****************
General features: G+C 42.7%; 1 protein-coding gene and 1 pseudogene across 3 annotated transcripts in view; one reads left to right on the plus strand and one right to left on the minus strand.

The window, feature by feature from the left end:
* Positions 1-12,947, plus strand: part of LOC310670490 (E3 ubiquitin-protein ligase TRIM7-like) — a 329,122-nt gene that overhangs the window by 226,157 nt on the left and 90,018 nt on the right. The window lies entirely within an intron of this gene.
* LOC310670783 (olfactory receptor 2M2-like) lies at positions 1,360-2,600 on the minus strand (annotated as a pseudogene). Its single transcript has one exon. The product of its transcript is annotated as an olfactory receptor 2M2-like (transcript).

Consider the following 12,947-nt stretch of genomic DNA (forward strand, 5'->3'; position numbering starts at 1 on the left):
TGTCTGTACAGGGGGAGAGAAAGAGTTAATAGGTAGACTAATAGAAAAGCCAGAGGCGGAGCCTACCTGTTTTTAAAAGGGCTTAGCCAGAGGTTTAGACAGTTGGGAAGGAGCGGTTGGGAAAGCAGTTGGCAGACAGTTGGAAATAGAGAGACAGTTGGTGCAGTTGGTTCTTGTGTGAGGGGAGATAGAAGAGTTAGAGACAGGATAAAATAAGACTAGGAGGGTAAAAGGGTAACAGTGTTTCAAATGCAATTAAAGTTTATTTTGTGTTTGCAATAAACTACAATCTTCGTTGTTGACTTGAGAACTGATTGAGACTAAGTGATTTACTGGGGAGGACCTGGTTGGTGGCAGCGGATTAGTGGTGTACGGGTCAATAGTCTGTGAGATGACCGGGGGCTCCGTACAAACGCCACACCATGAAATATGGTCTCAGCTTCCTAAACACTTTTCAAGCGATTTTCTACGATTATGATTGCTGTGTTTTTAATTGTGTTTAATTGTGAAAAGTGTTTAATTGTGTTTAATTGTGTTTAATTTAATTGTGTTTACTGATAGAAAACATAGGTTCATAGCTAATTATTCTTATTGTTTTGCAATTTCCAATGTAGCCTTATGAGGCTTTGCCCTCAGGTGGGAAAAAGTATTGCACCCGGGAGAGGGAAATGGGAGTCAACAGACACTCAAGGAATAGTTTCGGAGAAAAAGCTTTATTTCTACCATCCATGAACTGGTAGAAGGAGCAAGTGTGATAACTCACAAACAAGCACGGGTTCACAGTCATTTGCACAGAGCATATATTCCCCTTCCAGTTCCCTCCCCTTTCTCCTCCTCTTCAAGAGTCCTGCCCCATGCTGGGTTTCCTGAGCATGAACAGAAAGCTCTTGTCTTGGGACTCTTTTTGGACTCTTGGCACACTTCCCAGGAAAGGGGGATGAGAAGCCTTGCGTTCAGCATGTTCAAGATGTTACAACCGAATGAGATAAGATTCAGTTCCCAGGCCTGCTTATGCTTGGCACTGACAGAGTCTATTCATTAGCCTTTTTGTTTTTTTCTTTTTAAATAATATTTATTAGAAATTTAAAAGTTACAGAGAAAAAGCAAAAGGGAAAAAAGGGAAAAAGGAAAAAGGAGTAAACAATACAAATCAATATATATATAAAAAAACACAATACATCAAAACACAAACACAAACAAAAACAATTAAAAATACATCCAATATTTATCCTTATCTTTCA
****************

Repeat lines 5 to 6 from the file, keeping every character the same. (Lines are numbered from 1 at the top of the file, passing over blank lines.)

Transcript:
Consider the following 12,947-nt stretch of genomic DNA (forward strand, 5'->3'; position numbering starts at 1 on the left):
TGTCTGTACAGGGGGAGAGAAAGAGTTAATAGGTAGACTAATAGAAAAGCCAGAGGCGGAGCCTACCTGTTTTTAAAAGGGCTTAGCCAGAGGTTTAGACAGTTGGGAAGGAGCGGTTGGGAAAGCAGTTGGCAGACAGTTGGAAATAGAGAGACAGTTGGTGCAGTTGGTTCTTGTGTGAGGGGAGATAGAAGAGTTAGAGACAGGATAAAATAAGACTAGGAGGGTAAAAGGGTAACAGTGTTTCAAATGCAATTAAAGTTTATTTTGTGTTTGCAATAAACTACAATCTTCGTTGTTGACTTGAGAACTGATTGAGACTAAGTGATTTACTGGGGAGGACCTGGTTGGTGGCAGCGGATTAGTGGTGTACGGGTCAATAGTCTGTGAGATGACCGGGGGCTCCGTACAAACGCCACACCATGAAATATGGTCTCAGCTTCCTAAACACTTTTCAAGCGATTTTCTACGATTATGATTGCTGTGTTTTTAATTGTGTTTAATTGTGAAAAGTGTTTAATTGTGTTTAATTGTGTTTAATTTAATTGTGTTTACTGATAGAAAACATAGGTTCATAGCTAATTATTCTTATTGTTTTGCAATTTCCAATGTAGCCTTATGAGGCTTTGCCCTCAGGTGGGAAAAAGTATTGCACCCGGGAGAGGGAAATGGGAGTCAACAGACACTCAAGGAATAGTTTCGGAGAAAAAGCTTTATTTCTACCATCCATGAACTGGTAGAAGGAGCAAGTGTGATAACTCACAAACAAGCACGGGTTCACAGTCATTTGCACAGAGCATATATTCCCCTTCCAGTTCCCTCCCCTTTCTCCTCCTCTTCAAGAGTCCTGCCCCATGCTGGGTTTCCTGAGCATGAACAGAAAGCTCTTGTCTTGGGACTCTTTTTGGACTCTTGGCACACTTCCCAGGAAAGGGGGATGAGAAGCCTTGCGTTCAGCATGTTCAAGATGTTACAACCGAATGAGATAAGATTCAGTTCCCAGGCCTGCTTATGCTTGGCACTGACAGAGTCTATTCATTAGCCTTTTTGTTTTTTTCTTTTTAAATAATATTTATTAGAAATTTAAAAGTTACAGAGAAAAAGCAAAAGGGAAAAAAGGGAAAAAGGAAAAAGGAGTAAACAATACAAATCAATATATATATAAAAAAACACAATACATCAAAACACAAACACAAACAAAAACAATTAAAAATACATCCAATATTTATCCTTATCTTTCA